Finally, there are a few in-game achievements, because every game today needs an achievement system separate from the official console achievement. Though Final Fight at least is short enough that you'll at least feel inclined to take a stab at most of its achievements. Most of the treats are pieces of artwork, but the centerpiece of the package is an episode of the incredibly cheesy Street Fighter cartoon with the Final Fight cast.

Should you buy Final Fight: Double Impact? Well, if you have a fondness for Final Fight (or if you want to surprise me and say you have a fondness for Magic Sword), then sure. If you're a product of today's gaming generation, then you may be a bit baffled as to where the appeal lies in these two 90s fossils. But even then, its $10, a relatively minor investment for a package that ensures at least a good 2 or 3 hours of entertainment.

3 stars





Same ole game for same old price.

1.0

Abysmal

Summary

Well this game just keeps repeating the last iteration with a handful of tweaks for the same old price year after year. Nothing majorly new here and without GRAPHICS ANIMATIONS representing of the players it starts to get dull and boring. I can get the same outcomes with OOTPBB 6.5a and all that is needed is to download (free) an install the Lahmens yearly compiled stats.

If you don't already own any copies of OOTPBB it's a good TEXT sim, but, if you own 6.5a or newer there's really no need to upgrade to this. The game needs animated graphics badly at least to the tune of Baseball Mogul 2010 which I'm enjoying moreso than OOTPBB now. OOTPBB has merely a floating huge baseball that flies out into the outfield but the text may read INFIELD POP FLY to 2b lmao.

Notice even the pro reviewers here didn't give it the score they gave it last year. So shows the developer really didn't put much into it this year.




Best baseball game ever, period.

10

Editors' Choice
Difficulty:
Just Right
Time Spent:
100 or More Hours
The Bottom Line:
"Instant classic"

Summary

OOTP 11 is another stellar release of the highly touted baseball management game series. I disagree with the reviewer that this year's edition is not a huge update, in fact it is one of the biggest steps forward since the invention of the game. The reviewer fails to mention several big new additions, for example the recoded fielding engine, dynamically evolving leagues, story-lines, team owners or the completely overhauled amateur draft. There are over 50 brand new features in total. Which Madden release gives you that?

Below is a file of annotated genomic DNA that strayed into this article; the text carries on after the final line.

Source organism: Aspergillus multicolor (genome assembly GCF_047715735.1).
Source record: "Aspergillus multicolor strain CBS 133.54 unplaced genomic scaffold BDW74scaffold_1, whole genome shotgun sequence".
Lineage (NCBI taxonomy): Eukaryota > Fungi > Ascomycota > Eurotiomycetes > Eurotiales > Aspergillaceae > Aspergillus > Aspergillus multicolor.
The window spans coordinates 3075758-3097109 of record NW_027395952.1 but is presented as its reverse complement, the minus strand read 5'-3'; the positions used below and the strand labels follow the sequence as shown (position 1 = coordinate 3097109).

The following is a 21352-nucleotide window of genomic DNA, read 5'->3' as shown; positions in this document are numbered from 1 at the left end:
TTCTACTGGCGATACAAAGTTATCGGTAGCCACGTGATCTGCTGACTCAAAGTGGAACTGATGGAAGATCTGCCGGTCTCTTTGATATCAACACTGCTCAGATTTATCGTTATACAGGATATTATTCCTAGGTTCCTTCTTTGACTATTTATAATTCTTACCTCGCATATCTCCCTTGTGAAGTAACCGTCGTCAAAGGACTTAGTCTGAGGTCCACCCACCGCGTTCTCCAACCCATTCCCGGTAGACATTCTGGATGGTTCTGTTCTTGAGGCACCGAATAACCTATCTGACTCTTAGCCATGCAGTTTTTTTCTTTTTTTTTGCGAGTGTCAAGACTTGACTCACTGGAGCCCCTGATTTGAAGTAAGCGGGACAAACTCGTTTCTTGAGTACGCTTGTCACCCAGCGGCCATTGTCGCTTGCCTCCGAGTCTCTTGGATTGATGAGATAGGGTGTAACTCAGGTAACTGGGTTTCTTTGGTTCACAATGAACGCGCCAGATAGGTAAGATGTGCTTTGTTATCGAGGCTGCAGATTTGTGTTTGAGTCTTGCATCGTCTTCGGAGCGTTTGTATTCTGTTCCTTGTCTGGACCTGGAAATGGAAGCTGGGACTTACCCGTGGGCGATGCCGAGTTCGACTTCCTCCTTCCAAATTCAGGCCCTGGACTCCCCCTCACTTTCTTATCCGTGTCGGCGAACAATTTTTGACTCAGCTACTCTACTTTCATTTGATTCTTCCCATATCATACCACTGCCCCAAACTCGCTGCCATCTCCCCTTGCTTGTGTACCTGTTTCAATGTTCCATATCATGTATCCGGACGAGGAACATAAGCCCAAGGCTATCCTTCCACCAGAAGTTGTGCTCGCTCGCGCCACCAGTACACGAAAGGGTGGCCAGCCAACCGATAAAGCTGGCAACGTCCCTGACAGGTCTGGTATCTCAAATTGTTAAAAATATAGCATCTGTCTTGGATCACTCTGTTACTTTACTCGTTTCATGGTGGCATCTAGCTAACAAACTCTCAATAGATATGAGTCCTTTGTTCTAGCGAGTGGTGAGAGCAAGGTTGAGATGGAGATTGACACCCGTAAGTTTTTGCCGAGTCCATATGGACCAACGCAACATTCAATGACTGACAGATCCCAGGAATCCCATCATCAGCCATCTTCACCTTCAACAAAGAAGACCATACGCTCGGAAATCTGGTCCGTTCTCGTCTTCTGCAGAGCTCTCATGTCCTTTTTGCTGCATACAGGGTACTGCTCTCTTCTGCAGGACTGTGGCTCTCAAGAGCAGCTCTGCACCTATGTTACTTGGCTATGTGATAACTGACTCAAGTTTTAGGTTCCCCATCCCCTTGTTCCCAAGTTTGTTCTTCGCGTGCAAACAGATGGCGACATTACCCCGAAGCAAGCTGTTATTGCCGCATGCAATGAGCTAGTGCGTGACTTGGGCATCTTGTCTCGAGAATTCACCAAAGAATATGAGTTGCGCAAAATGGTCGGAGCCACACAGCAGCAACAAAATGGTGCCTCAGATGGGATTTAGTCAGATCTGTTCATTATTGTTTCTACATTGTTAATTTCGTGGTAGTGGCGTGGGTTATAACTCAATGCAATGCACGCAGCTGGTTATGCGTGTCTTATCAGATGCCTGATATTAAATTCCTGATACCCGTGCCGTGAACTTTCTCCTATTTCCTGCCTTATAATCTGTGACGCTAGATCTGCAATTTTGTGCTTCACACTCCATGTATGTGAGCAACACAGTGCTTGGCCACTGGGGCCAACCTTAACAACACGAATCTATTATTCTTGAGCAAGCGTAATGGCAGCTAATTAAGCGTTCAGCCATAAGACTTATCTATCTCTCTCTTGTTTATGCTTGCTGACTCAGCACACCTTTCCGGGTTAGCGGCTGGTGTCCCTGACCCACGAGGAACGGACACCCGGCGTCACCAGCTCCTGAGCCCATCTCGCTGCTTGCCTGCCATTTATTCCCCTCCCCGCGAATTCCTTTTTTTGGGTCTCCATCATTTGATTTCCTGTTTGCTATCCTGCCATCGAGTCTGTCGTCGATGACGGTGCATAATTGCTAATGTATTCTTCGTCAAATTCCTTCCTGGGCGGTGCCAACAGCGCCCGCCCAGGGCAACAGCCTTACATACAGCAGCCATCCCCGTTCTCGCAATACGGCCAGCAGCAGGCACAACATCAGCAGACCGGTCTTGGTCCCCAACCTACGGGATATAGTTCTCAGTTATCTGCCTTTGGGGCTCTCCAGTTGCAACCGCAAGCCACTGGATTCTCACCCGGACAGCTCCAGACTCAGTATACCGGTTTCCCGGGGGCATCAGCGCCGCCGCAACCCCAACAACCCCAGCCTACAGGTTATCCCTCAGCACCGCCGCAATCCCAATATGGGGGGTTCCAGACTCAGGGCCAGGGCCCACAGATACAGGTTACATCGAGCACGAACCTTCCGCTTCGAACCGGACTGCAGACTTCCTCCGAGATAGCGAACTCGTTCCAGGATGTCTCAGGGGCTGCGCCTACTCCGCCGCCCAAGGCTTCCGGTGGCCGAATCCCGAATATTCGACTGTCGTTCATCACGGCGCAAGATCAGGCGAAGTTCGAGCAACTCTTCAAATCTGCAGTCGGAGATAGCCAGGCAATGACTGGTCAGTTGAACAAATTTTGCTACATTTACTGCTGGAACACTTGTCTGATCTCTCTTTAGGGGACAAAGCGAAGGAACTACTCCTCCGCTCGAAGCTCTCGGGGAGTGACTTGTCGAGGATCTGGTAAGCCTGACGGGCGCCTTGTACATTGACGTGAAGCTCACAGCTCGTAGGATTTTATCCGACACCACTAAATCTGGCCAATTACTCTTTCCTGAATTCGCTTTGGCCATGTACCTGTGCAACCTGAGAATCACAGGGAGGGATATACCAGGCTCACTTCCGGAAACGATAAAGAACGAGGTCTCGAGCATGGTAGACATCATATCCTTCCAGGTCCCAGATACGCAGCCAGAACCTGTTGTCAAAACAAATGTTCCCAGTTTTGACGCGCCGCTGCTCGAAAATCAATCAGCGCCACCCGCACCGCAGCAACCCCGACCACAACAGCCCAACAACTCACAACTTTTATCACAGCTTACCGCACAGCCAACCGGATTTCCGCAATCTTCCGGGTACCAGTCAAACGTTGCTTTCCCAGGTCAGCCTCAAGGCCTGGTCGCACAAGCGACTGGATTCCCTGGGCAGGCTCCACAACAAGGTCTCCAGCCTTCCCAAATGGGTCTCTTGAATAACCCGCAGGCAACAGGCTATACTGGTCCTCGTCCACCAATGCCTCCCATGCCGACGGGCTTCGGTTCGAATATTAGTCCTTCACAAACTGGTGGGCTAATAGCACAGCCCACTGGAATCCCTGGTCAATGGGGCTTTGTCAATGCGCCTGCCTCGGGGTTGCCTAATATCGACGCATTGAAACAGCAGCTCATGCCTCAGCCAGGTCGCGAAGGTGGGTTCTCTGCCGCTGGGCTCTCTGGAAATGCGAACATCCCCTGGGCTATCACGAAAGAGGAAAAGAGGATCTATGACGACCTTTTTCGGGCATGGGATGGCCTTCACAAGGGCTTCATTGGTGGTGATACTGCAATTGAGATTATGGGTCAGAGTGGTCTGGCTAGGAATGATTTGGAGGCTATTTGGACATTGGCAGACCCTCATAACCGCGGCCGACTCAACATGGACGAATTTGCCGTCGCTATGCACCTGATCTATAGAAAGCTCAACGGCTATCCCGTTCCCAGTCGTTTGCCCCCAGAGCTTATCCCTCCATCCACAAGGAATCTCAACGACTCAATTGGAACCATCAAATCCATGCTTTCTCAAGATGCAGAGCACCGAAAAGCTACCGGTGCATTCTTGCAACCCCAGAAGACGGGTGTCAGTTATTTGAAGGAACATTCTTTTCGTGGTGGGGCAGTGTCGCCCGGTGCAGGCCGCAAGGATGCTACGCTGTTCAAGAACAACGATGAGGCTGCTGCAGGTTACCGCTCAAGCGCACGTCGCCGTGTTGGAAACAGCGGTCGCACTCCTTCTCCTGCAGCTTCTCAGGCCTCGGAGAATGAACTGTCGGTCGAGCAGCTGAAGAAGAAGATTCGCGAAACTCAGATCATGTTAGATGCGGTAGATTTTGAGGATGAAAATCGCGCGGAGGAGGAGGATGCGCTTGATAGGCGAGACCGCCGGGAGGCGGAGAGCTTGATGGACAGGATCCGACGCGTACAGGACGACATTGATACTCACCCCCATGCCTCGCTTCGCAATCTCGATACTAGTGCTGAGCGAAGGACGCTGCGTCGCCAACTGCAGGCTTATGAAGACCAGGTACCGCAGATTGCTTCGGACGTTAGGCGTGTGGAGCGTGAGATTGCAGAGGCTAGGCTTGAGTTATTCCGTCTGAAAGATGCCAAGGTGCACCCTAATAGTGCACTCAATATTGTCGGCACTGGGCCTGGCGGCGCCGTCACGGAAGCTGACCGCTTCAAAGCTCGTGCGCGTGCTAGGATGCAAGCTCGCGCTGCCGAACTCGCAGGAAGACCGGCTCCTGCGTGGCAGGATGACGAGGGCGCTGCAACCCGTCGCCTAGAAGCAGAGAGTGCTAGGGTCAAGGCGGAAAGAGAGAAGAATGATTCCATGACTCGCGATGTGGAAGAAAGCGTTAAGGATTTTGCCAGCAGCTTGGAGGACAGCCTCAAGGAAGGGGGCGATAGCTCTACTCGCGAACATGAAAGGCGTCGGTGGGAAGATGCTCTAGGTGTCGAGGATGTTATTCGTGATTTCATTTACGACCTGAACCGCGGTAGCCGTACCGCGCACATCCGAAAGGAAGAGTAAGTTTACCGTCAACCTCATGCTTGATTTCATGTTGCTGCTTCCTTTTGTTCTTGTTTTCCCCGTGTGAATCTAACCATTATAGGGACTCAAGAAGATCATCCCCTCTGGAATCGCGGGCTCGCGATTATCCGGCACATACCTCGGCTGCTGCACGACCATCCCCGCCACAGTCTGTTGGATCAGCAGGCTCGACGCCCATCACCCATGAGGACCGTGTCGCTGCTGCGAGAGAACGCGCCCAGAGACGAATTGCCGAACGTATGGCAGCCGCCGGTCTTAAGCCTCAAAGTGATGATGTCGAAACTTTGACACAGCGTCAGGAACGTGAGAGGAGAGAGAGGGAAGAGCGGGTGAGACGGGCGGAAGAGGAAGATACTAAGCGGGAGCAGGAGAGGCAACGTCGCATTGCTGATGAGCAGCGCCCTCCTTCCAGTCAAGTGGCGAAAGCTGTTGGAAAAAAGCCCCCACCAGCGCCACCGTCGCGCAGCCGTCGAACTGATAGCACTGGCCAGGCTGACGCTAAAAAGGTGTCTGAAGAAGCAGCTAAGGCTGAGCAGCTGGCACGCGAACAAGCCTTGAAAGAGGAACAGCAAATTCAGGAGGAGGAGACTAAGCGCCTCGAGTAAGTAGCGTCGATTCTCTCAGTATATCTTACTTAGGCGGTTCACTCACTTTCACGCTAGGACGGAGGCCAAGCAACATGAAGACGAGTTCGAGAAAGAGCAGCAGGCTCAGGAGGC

All in all this is the perfect game for people who like fantasy baseball or the idea of managing a baseball franchise. It is highly addictive and just plain fun.

There is no other baseball game on the market that comes even close to OOTP 11. The only 'competitor' on the PC, Baseball Mogul, is light-years behind, comparing it to OOTP is like comparing a 1986 Honda to a brand new Porsche. No contest.

If you are a baseball fan, get this game now. It is simply amazing!




Some quality updates to a quality game.

8.0

Superb
Difficulty:
Easy
Time Spent:
20 to 40 Hours
The Bottom Line:
"Best in series"

Summary

I have played three of the baseball text sims out there (OOTP, Baseball Mogul, and Puresim Baseball). These three games are career-oriented games that let you carry your team foward year after year and try to give the player the control a GM and manager would have. These types of games are not 'replay' games that try to replicate a particular season.

Out of these I think OOTP is the best option. when I tried Baseball Mogul several versions ago, the results it came up with seemed pretty wonky. Maybe it has improved, but since it was quite poor when I tried it I haven't bothered going back. Puresim is a pretty good game. The results it produces are quite good, but it lacks many features that OOTP has (this may be a plus for some baseball gamers, but not me).

OOTP puts out believable results, lets you configure almost any type of league you can think of, and tweak many of the rules. The contracts that you can offer your players are quite detailed. The minor league system is fairly robust. You can even play with realistic park factors (i.e. some stadiums are easier to hit HRs in, etc). You can play with fictional players or historical players imported from the Lahman database.

The fielding model in this version is much improved. OOTP supports facegens. These are computer generated models based on photographs. This gives more atmosphere to historical leagues as the players sometimes look quite like their real life counterpart and appear in the correct uniform for the team they are on in OOTP.

There are some things that are less than perfect in the game (trade AI, AI roster management) but they are not game breakers. It just makes it easier to win (that is why I put the difficulty at easy). The game is deep and has lots of things to keep you busy. If Markus at OOTP can improve some of the AI oddities he will have a real gem. Right now it is just a very good game, beating out its competitors in my eyes as the best baseball sim on the market.
7.5

Great
8.5
Star Wars Old Republic GameStop, Inc.
Battlefield 3 GameStop, Inc.